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Senator suggests U.S. boycott Winter Olympics in Russia

  • McClatchy Washington Bureau
  • Published Wednesday, July 17, 2013, at 8:15 p.m.

— Sen. Lindsey Graham, R-S.C., touched a nerve in athletes and Olympic officials alike Wednesday by floating the possibility of boycotting the 2014 Winter Olympic Games in Sochi, Russia.

“I love the Olympics, but I hate what the Russian government is doing throughout the world,” Graham told NBC News.

Kevin Bishop, Graham’s communications director, said the senator wasn’t just referring to the asylum application of NSA leaker Edward Snowden but also to Russia’s support of the Iranian nuclear program and the Syrian regime. Bishop emphasized that Graham wasn’t specifically calling for a boycott but wanted to raise the idea.

Bishop didn’t respond to a request for an interview with Graham.

The mere suggestion of a boycott was enough for the U.S. Olympic Committee to release a statement that said members “strongly oppose” a boycott, drawing comparisons to the 1980 Olympics boycott, in which the United States and 64 other nations refused to send athletes to Moscow at the height of Cold War tensions.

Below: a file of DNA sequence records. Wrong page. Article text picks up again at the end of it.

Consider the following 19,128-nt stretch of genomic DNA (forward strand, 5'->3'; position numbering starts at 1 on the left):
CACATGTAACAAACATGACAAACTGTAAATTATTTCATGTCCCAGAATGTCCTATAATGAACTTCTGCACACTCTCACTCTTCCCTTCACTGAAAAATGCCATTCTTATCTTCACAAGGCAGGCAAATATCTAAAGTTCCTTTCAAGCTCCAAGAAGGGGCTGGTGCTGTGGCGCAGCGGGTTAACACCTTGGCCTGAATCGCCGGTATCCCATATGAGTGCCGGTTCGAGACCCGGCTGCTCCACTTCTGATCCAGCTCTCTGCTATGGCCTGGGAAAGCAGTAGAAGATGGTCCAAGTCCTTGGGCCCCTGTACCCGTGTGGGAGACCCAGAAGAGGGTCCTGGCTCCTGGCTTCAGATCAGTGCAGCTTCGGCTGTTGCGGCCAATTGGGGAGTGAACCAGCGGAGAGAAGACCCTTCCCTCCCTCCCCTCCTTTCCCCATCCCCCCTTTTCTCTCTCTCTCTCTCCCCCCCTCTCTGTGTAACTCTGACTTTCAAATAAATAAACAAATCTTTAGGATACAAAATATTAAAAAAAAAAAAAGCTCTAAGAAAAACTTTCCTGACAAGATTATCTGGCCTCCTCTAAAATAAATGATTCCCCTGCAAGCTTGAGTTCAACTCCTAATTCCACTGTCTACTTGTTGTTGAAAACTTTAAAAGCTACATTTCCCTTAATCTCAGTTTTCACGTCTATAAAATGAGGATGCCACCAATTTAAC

“Our boycott of the 1980 Olympic Games did not contribute to a successful resolution of the underlying conflict,” said Patrick Sandusky, U.S. Olympic Committee spokesman. “It did, however, deprive hundreds of American athletes, all of whom had completely dedicated themselves to representing our nation at the Olympic Games, of the opportunity of a lifetime.”

The committee makes the final decision on whether to send athletes to the Olympics.

One of those athletes denied participation was Ron Neugent, a member of the 1980 U.S. Olympic swimming team who now is an orthodontist in Wichita.

Neugent had taken a year off from the University of Kansas to focus on his training, but he lost out on his chance when President Jimmy Carter declared that the United States wouldn’t send a team to Moscow in protest of the Soviet invasion of Afghanistan.

“I’m an American. I understand that our country has to do some things for leverage around the world,” Neugent said Wednesday, “but I am also a human being, and as an athlete, you have a very short window to try and take part in the Olympic Games.”

Despite training once again to qualify for the Olympic team in 1984 for the games in Los Angeles that were boycotted by members of the Soviet bloc, Neugent couldn’t qualify, and he lost his chance to compete for his country.

Politicians in Washington haven’t shown strong support for Graham’s suggestion. House Speaker John Boehner, R-Ohio, as well as Sens. Charles Schumer, D-N.Y., and John McCain, R-Ariz., expressed their disagreement to reporters Wednesday.

During the daily White House news briefing, press secretary Jay Carney repeatedly declined to comment on the possibility of a boycott.

Sochi was a topic on Friday during a telephone conversation between President Obama and President Vladimir Putin of Russia, but a news release mentioned only counterterrorism cooperation around the games.

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